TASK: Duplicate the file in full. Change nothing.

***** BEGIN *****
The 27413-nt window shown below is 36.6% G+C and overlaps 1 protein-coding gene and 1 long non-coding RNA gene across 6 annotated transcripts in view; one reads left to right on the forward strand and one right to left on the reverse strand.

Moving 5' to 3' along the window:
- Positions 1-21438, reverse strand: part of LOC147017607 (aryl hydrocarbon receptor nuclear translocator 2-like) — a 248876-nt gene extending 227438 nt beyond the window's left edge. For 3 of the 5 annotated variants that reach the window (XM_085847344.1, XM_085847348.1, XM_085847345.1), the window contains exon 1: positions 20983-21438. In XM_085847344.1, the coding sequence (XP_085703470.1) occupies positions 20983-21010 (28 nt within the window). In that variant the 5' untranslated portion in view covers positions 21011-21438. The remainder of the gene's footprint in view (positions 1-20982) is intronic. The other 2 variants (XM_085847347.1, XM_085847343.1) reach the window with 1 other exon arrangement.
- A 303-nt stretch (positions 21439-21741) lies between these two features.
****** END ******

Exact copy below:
The 27413-nt window shown below is 36.6% G+C and overlaps 1 protein-coding gene and 1 long non-coding RNA gene across 6 annotated transcripts in view; one reads left to right on the forward strand and one right to left on the reverse strand.

Moving 5' to 3' along the window:
- Positions 1-21438, reverse strand: part of LOC147017607 (aryl hydrocarbon receptor nuclear translocator 2-like) — a 248876-nt gene extending 227438 nt beyond the window's left edge. For 3 of the 5 annotated variants that reach the window (XM_085847344.1, XM_085847348.1, XM_085847345.1), the window contains exon 1: positions 20983-21438. In XM_085847344.1, the coding sequence (XP_085703470.1) occupies positions 20983-21010 (28 nt within the window). In that variant the 5' untranslated portion in view covers positions 21011-21438. The remainder of the gene's footprint in view (positions 1-20982) is intronic. The other 2 variants (XM_085847347.1, XM_085847343.1) reach the window with 1 other exon arrangement.
- A 303-nt stretch (positions 21439-21741) lies between these two features.